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GreekReporter.com Greece Greek "Word of the Year" Sums Up 2020 in a Nutshell

Greek "Word of the Year" Sums Up 2020 in a Nutshell

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Every year, of course, has its buzzwords — often amusing, sometimes frivolous, they come to epitomize what the last 365 were all about, for good or ill, for the world as a whole.
This year, which presented an almost never-ending cavalcade of medical, economic and social crises due to the coronavirus as it spread around the world, doesn’t constitute much of a challenge to the people who work at the world’s largest and most popular online dictionaries.
To no one’s surprise, the word “pandemic” has been declared the unrivaled word of the year after rising to the top in the number of online searches for both dictionary.com and Merrriam-Webster in 2020.
Like tens of thousands of medical terms used the world over, pandemic is of course of Greek origin.
And it came to the fore early on in the year, as the term rose to the top of the most frequently-searched words on both  platforms as of February 3, 2020. This also marked the day the first American Covid-19 patient was released from the hospital.
Unsurprisingly, it rose again in the statistics again on March 11, when the World Health Organization declared the coronavirus to have reached official pandemic status on that fateful day this year.
Dictionary.com released a statement on its website today announcing the word as the one that utterly defines this past year.
“As most of us now know painfully well, a pandemic is defined as ‘a disease prevalent throughout an entire country, continent, or the whole world.’ And yet, the loss of life and livelihood caused by the COVID-19 pandemic defies definition,” it stated.
“With over 60 million confirmed cases, the pandemic has claimed over one million lives across the globe and is still rising to new peaks. The pandemic has wreaked social and economic disruption on a historic scale and scope, globally impacting every sector of society—not to mention its emotional and psychological toll.
“All other events for most of 2020, from the protests for racial justice to a heated presidential election, were shaped by the pandemic. Despite its hardships, the pandemic inspired the best of our humanity: resilience and resourcefulness in the face of struggle. And we thought 2019 was an existential year…”
For its part, officials at the American dictionary Merriam-Webster said today that the pandemic’s power to affect everyone on the globe is reflected in the very etymology of the word.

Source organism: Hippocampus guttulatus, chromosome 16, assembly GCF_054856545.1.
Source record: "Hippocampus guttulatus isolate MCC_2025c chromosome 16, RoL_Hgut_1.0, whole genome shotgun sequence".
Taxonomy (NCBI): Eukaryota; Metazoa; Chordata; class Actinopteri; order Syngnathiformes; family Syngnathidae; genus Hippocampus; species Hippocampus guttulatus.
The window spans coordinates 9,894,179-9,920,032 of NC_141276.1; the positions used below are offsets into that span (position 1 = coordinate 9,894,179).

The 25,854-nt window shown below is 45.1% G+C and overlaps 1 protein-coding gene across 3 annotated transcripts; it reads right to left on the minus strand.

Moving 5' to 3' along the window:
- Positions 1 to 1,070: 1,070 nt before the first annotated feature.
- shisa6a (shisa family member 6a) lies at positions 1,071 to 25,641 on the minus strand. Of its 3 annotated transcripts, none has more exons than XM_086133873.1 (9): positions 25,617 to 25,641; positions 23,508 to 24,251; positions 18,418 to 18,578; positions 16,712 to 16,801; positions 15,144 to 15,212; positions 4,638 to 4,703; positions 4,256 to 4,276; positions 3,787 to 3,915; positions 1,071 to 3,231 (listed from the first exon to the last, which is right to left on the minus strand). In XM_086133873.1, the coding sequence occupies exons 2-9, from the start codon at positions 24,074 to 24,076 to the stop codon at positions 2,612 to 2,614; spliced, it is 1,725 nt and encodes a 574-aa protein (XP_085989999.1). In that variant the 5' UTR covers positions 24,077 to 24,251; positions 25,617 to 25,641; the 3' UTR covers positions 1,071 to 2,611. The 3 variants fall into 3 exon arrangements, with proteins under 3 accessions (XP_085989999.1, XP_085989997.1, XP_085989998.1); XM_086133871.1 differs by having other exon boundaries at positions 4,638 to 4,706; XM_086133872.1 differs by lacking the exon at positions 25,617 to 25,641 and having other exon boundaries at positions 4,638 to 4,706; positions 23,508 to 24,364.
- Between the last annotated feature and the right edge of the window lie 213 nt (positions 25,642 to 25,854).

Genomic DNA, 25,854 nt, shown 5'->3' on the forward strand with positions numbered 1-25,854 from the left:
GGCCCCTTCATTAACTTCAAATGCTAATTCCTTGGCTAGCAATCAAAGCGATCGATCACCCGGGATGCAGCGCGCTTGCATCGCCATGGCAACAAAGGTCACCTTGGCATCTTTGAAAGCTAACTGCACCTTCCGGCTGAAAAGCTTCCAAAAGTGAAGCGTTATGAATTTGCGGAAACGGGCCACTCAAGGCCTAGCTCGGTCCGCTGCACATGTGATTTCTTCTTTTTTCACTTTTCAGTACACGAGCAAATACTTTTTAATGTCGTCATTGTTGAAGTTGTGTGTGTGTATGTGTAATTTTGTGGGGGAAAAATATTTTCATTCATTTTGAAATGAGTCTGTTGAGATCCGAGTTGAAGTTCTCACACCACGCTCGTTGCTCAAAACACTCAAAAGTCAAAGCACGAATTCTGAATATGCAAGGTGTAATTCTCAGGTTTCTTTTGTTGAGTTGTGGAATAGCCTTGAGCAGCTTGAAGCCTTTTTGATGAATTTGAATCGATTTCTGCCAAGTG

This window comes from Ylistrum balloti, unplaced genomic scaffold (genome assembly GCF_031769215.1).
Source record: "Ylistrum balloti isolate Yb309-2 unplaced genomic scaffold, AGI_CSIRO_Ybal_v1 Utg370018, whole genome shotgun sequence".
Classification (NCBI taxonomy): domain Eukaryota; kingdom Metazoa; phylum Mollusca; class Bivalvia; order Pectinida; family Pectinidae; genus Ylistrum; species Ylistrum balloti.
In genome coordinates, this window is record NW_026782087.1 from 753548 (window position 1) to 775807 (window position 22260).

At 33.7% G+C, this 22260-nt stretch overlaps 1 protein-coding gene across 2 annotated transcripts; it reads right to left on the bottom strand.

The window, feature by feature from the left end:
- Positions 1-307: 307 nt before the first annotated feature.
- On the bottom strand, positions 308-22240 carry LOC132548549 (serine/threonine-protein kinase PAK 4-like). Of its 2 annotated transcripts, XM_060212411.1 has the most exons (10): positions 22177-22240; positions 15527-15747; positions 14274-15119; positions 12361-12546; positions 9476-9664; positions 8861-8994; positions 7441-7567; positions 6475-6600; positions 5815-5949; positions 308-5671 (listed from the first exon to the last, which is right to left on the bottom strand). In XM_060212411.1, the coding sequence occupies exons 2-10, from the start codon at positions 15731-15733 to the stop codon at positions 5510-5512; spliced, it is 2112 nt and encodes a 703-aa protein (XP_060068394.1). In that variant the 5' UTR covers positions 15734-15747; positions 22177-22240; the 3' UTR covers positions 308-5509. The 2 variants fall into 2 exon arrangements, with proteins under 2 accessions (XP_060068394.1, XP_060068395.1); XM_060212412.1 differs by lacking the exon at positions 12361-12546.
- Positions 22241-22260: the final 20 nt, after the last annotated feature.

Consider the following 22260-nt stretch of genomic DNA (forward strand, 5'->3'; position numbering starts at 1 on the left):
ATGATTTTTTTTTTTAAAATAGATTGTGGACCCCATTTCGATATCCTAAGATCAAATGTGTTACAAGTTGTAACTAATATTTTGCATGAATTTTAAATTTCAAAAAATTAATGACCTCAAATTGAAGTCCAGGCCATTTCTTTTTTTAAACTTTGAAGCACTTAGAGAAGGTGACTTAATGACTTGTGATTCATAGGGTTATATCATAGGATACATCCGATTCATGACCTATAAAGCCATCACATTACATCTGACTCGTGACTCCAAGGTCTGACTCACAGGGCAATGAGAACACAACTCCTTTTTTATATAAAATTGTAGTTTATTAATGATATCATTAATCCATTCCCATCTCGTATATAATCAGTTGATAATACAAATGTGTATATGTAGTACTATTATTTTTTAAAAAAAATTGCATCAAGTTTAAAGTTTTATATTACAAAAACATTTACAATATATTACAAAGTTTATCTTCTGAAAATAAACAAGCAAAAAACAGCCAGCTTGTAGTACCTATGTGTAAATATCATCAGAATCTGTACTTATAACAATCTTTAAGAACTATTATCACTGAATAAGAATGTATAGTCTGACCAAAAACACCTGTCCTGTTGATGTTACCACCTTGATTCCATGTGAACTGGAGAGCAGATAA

“The Greek roots of this word tell a clear story: pan means ‘all’ or ‘every,’ and dēmos means ‘people’; its literal meaning is ‘of all the people. The related word ‘epidemic’ comes from roots that mean ‘on or upon the people,'” they stated.
“The two words are used in ways that overlap, but in general usage a pandemic is an epidemic that has escalated to affect a large area and population.”
Naturally, whether or not they wanted to — most often not — nearly everyone around the world had to become familiar with many medical terms this year in response to all the unfolding events due to the coronavirus across the globe.
Dictionary.com says that the word pandemic spun off many new linguistic terms this year as well. Medical words such as “asymptomatic,” “contact tracing,” and “quarantine” have sadly become part of our milieu now.
And of course there are the dreaded “anti-maskers” and life as we say now, in “the Before Times,” before all this occurred and changed societies forever. “Zoom fatigue,” another ill that was foisted on society as a result of the pandemic, caused by interacting in a disjointed way with screen images, is just another malady this year will come to be known for.
In yet another instance of how very unusual 2020 has been socially, Dictionary.com writes “We cannot overstate how rare it is for so many entries, so abruptly, to be added to the dictionary.”
“The resilience and resourcefulness with which people confronted the pandemic also manifested itself in tremendous linguistic creativity. Throughout 2020, our team has been tracking a growing body of so-called ‘coronacoinages’ that have given expression—and have offered some relief from tragedy, some connection in isolation—to the lived experience of a surreal year.”
As always, the Greeks have a word for it — even if it is one that we would love to never see the lights of day again.

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